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Thursday, October 6, 2022

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Alberto Esquinca Alberto Esquinca

A Debt of Gratitude

Inspired by his “tribe,” Alberto Esquinca becomes the inaugural faculty scholar at the SDSU Pride Center
By Michael Klitzing

As a young undergraduate student at the University of Texas-El Paso, Alberto Esquinca made a daily trek across a bridge spanning the concrete banks of the Rio Grande. The journey provided him safe passage beyond the imposing border fence — the physical representation of the century and a half of geopolitics that separated his family’s home in Ciudad Juarez from the opportunity he sought in the United States.

But upon arriving on campus, Esquinca confronted yet another daunting divide. As a gay man in West Texas in the 1990s, he felt like an outsider — so much that he doubted his ability to even continue with his education. Until, that is, he found a support network.

“I didn't find a sense of belonging until I found my tribe — my group of friends who were also queer and also had common interests,” said Esquinca, a founding member of UTEP’s first LGBTQIA+ student organization. “That community that we built really was what got me through everything — from finishing my undergrad to doing a graduate degree. If it weren't for them, I wouldn't be doing what I'm doing now.”

Now an associate professor in San Diego State University's Department of Dual Language and English Learner Education, Esquinca is still driven by what he calls the “debt of gratitude” to the community that sustained him. It’s on his mind as he prepares to undertake a new challenge: SDSU’s inaugural Cayleff and Sakai Faculty Scholar in the Pride Center.

Housed in the Division of Student Affairs and Campus Diversity, the Cayleff and Sakai Faculty Scholar will empower first-year LGBTQIA+ identifying students to become engaged and academically successful members of the SDSU community. In the role Esquinca will oversee the Pride House peer mentoring program and develop curriculum for two Pride House University Seminar courses.

“Dr. Esquinca is incredibly thoughtful in sharing his knowledge, lived experience and expertise to support the LGBTQ+ community on campus,” said Anne Guanciale, director of the Pride Center. “He also serves on the leadership team of the Pride Employee Resource Group. He has shared that throughout his career he has worked to support students leverage their cultural and linguistic capital, in particular encouraging the persistence and resistance of Latinx students as well.”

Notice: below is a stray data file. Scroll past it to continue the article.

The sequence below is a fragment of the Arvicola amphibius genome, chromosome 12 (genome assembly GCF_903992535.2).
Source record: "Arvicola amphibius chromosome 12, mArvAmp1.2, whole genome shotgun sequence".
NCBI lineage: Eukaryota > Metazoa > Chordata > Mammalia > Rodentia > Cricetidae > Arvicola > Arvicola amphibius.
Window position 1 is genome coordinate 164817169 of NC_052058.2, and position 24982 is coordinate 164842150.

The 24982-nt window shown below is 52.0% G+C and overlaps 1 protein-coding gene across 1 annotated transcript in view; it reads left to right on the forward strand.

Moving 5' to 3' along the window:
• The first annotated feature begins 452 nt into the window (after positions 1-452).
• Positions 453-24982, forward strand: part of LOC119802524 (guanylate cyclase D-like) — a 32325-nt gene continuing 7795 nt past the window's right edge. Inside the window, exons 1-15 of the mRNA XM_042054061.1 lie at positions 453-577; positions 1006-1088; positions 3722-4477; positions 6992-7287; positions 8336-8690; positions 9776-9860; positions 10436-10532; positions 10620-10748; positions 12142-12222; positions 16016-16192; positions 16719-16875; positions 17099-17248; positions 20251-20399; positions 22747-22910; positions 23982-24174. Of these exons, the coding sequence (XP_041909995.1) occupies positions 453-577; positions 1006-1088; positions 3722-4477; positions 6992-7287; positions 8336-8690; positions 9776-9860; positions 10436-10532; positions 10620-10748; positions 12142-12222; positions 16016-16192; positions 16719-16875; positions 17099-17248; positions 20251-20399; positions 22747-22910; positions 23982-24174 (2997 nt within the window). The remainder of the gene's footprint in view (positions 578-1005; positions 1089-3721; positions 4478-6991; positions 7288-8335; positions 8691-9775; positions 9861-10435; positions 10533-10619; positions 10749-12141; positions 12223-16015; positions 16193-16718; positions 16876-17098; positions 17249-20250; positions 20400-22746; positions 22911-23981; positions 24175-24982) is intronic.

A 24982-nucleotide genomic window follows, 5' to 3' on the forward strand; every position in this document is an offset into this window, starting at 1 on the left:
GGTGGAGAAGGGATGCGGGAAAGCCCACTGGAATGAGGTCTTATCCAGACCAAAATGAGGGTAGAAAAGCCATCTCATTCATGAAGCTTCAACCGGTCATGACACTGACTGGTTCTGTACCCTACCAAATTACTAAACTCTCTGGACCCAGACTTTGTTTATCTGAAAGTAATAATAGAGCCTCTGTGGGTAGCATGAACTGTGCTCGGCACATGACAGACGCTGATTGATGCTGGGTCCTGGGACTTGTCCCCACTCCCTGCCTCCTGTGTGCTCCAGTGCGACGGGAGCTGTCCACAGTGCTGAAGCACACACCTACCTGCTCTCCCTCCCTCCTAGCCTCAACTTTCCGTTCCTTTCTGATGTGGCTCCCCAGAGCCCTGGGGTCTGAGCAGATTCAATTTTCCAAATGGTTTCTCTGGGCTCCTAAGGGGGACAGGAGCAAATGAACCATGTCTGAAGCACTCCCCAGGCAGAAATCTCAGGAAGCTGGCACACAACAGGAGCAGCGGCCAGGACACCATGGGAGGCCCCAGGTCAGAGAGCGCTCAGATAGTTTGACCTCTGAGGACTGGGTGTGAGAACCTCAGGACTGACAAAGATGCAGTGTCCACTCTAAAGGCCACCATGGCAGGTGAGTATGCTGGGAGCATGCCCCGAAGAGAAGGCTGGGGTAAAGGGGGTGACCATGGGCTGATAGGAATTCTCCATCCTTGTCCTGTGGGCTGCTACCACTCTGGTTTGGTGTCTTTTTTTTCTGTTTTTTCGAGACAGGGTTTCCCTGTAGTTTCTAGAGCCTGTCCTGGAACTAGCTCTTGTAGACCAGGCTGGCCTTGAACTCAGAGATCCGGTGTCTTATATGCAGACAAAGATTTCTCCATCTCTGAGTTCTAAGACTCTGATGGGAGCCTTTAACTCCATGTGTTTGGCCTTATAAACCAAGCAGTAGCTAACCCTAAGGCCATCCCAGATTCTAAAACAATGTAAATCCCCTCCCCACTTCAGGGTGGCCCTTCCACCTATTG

Esquinca, who was an associate professor of bilingual education at UTEP before coming to SDSU in 2018, brings his perspective as a dual-language scholar to the role. His research into the identity formation of Latinx students has shown that students who feel a sense of belonging on campus tend to remain at universities and graduate at higher rates. He said it’s much the same dynamic for LGBTQIA+ students.

“When there's a space for you, I think you see yourself as part of that broader community,” Esquinca said. “It shows that people are looking out for you and care about your story — it shows that you matter.”
The faculty position is named for Susan Cayleff, professor of women’s studies, and Carrie Sakai, psychologist in Counseling and Psychological Services, for their contributions to the education and visibility of the LGBTQIA+ community.

As the first person to be appointed to the position, Esquinca is particularly interested in exploring intersectionality and finding opportunities for the Pride House to partner with SDSU’s other identity centers wherever possible. And as his own student experience taught him, there is often more than one divide to bridge.

“We can't just understand identity simply in categories of gender, ethnicity, race or social class, sexuality and gender expression — these identities all intersect with one another,” Esquinca said. “There is an even greater responsibility to support those who are at the intersection of these categories who may be more vulnerable, for example trans people of color.”